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Is it OK to do CPR on an unconscious person who is barely breathing?


Updated April 16, 2014

Question: Is it OK to do CPR on an unconscious person who is barely breathing?

A study of CPR patients in Arizona found that gasping breaths (often called agonal respirations) are common soon after cardiac arrest. Many paramedics have arrived to find their unconscious "breathing" patients actually had agonal respirations. Bystanders -- worried about hurting the victim -- hesitate to start pushing on the chest of a person gasping for air. So, is it OK to do CPR on an unconscious person who is gasping for air?

Answer: Yes.

When the heart stops pumping hard enough to get blood all the way from the lungs to the brain and back, we call it cardiac arrest. Trained rescuers recognize cardiac arrest by feeling the victim's carotid pulse (located on the side of the neck). If there's enough blood flowing by on the way to the brain, there will be a pulse. If not, there won't. Whether the heart is going through the motions of beating, quivering uncontrollably, racing extremely fast or lying perfectly still doesn't matter.

All that matters is whether there is enough blood making the round trip between the brain and lungs. If not, the victim needs CPR. Some of those victims will be gasping for air, but your friendly neighborhood paramedic won't care. She'll still pump on the victim's chest to help get blood flowing again.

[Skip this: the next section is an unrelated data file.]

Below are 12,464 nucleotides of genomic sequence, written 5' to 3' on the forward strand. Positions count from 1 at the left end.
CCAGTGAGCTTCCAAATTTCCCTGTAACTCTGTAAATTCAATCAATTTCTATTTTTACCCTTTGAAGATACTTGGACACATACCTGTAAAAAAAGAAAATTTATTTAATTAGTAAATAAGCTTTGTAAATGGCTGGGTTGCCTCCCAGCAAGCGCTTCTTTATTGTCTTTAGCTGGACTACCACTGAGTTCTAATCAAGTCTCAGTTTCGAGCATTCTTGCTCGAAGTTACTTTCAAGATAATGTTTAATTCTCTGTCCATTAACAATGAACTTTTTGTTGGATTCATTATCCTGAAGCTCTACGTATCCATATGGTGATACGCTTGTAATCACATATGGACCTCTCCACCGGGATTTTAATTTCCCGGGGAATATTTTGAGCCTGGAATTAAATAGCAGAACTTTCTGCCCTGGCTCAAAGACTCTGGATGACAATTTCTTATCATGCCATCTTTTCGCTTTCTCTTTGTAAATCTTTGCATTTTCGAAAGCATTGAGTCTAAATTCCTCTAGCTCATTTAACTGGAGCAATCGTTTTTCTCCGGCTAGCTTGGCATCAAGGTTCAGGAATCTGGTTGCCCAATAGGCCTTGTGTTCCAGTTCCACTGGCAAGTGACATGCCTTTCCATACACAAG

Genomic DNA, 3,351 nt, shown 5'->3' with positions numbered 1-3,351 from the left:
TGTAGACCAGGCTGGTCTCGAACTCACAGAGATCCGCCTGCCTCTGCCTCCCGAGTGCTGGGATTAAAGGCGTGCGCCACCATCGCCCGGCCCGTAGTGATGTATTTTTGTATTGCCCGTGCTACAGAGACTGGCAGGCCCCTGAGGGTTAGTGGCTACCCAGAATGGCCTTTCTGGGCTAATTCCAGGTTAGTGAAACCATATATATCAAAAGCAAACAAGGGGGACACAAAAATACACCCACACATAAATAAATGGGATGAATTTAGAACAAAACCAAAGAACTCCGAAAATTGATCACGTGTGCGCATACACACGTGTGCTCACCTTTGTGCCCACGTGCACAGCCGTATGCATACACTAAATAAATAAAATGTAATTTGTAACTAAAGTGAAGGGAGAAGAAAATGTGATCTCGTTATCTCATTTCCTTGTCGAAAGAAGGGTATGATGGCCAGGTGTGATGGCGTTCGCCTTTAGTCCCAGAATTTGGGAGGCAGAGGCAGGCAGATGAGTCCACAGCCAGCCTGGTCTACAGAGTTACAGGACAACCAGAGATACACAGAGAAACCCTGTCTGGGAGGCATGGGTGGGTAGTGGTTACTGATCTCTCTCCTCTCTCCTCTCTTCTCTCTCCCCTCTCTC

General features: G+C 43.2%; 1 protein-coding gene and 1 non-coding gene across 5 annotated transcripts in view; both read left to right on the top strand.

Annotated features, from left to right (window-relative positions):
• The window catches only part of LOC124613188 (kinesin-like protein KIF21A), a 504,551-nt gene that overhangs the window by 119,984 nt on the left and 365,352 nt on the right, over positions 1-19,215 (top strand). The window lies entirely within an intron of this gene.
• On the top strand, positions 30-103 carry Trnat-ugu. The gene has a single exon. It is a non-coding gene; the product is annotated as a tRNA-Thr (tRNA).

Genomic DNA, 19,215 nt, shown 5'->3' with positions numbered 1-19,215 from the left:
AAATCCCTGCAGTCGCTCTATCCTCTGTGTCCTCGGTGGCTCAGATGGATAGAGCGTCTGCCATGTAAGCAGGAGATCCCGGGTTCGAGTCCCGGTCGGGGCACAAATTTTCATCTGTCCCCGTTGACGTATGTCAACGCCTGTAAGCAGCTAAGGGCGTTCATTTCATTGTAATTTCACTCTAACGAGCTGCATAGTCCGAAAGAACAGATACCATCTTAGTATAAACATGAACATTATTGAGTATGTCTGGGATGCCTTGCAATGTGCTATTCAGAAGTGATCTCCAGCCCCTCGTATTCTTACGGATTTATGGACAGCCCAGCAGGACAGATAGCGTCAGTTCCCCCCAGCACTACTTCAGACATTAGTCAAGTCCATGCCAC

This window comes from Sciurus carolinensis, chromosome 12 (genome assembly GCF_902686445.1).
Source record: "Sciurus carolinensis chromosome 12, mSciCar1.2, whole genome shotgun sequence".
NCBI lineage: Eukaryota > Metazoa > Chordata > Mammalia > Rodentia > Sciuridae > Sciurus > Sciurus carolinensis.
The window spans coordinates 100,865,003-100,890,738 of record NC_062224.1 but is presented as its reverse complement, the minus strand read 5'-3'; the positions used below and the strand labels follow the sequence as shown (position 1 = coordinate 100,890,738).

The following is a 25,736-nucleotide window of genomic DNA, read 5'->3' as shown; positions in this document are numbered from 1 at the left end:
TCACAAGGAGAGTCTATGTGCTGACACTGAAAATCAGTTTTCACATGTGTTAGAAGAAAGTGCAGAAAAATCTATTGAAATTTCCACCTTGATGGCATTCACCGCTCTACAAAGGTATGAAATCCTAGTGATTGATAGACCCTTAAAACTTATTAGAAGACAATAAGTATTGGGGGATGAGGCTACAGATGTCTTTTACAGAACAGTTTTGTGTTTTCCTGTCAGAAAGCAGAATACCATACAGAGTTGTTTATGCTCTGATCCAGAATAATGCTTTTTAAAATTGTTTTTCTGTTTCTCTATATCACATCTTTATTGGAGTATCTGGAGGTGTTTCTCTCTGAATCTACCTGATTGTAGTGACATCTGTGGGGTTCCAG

Untrained rescuers use something closer to intuition to recognize cardiac arrest. Simply put, look at the victim. Does he look dead or dying?

If the guy looks as if he's not breathing -- which by default means he's not awake and talking because talking requires breathing -- then call 911 and start pushing on his chest.

There's a good chance the victim will be gasping his or her last breaths. In my experience, that gasping resembles the last furtive spasms of a fish out of water. It doesn't look like breathing as much as a reflex of the chest and neck muscles trying to grab a few more molecules of ever important oxygen. CPR on this patient, particularly hands-only CPR, has a good chance of being effective.

If you're looking at a person you can't wake up and aren't sure if he or she is breathing, he or she probably isn't. If the victim is taking such shallow breaths you can't see the chest rising and falling, it's not enough. If the victim is gasping every few seconds for air, it's not enough. Either way, call 911 and push on the chest.

CPR is changing. There's been a lot of research done recently trying to determine what kind of CPR is better and who should perform it. In all of this research there has been a finding that most nonscientists would say, "Duh!" to: doing something is better than doing nothing.

Good advice, whether they're gasping for air or not.


Bobrow, B.J., et al. "Gasping during cardiac arrest in humans is frequent and associated with improved survival." Circulation. 2008 Dec 9

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